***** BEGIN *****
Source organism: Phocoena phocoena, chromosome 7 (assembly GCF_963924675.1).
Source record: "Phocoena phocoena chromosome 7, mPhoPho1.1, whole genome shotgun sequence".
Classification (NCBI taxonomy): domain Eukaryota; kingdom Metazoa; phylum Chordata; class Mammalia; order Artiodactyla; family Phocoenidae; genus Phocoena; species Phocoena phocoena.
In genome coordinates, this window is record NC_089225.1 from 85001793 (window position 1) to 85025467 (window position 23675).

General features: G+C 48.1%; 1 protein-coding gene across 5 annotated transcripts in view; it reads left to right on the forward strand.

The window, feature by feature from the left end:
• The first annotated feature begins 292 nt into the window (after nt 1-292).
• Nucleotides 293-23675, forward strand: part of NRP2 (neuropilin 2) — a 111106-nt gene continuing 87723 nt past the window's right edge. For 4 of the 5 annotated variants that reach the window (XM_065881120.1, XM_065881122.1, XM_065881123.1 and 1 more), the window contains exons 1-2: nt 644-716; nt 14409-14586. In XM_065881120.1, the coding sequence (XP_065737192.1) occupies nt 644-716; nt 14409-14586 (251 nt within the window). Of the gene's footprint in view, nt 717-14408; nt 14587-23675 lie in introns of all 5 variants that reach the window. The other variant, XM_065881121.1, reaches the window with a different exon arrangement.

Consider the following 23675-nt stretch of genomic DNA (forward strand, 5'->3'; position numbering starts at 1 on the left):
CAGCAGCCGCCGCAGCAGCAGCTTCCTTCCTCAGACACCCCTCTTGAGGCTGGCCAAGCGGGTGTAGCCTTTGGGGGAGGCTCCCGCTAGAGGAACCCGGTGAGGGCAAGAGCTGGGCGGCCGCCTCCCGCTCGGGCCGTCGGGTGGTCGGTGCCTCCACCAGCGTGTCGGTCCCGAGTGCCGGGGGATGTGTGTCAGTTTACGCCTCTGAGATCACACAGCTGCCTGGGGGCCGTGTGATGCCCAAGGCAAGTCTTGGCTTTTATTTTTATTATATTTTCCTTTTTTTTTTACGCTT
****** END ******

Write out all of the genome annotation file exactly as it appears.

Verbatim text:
Source organism: Phocoena phocoena, chromosome 7 (assembly GCF_963924675.1).
Source record: "Phocoena phocoena chromosome 7, mPhoPho1.1, whole genome shotgun sequence".
Classification (NCBI taxonomy): domain Eukaryota; kingdom Metazoa; phylum Chordata; class Mammalia; order Artiodactyla; family Phocoenidae; genus Phocoena; species Phocoena phocoena.
In genome coordinates, this window is record NC_089225.1 from 85001793 (window position 1) to 85025467 (window position 23675).

General features: G+C 48.1%; 1 protein-coding gene across 5 annotated transcripts in view; it reads left to right on the forward strand.

The window, feature by feature from the left end:
• The first annotated feature begins 292 nt into the window (after nt 1-292).
• Nucleotides 293-23675, forward strand: part of NRP2 (neuropilin 2) — a 111106-nt gene continuing 87723 nt past the window's right edge. For 4 of the 5 annotated variants that reach the window (XM_065881120.1, XM_065881122.1, XM_065881123.1 and 1 more), the window contains exons 1-2: nt 644-716; nt 14409-14586. In XM_065881120.1, the coding sequence (XP_065737192.1) occupies nt 644-716; nt 14409-14586 (251 nt within the window). Of the gene's footprint in view, nt 717-14408; nt 14587-23675 lie in introns of all 5 variants that reach the window. The other variant, XM_065881121.1, reaches the window with a different exon arrangement.

Consider the following 23675-nt stretch of genomic DNA (forward strand, 5'->3'; position numbering starts at 1 on the left):
CAGCAGCCGCCGCAGCAGCAGCTTCCTTCCTCAGACACCCCTCTTGAGGCTGGCCAAGCGGGTGTAGCCTTTGGGGGAGGCTCCCGCTAGAGGAACCCGGTGAGGGCAAGAGCTGGGCGGCCGCCTCCCGCTCGGGCCGTCGGGTGGTCGGTGCCTCCACCAGCGTGTCGGTCCCGAGTGCCGGGGGATGTGTGTCAGTTTACGCCTCTGAGATCACACAGCTGCCTGGGGGCCGTGTGATGCCCAAGGCAAGTCTTGGCTTTTATTTTTATTATATTTTCCTTTTTTTTTTACGCTT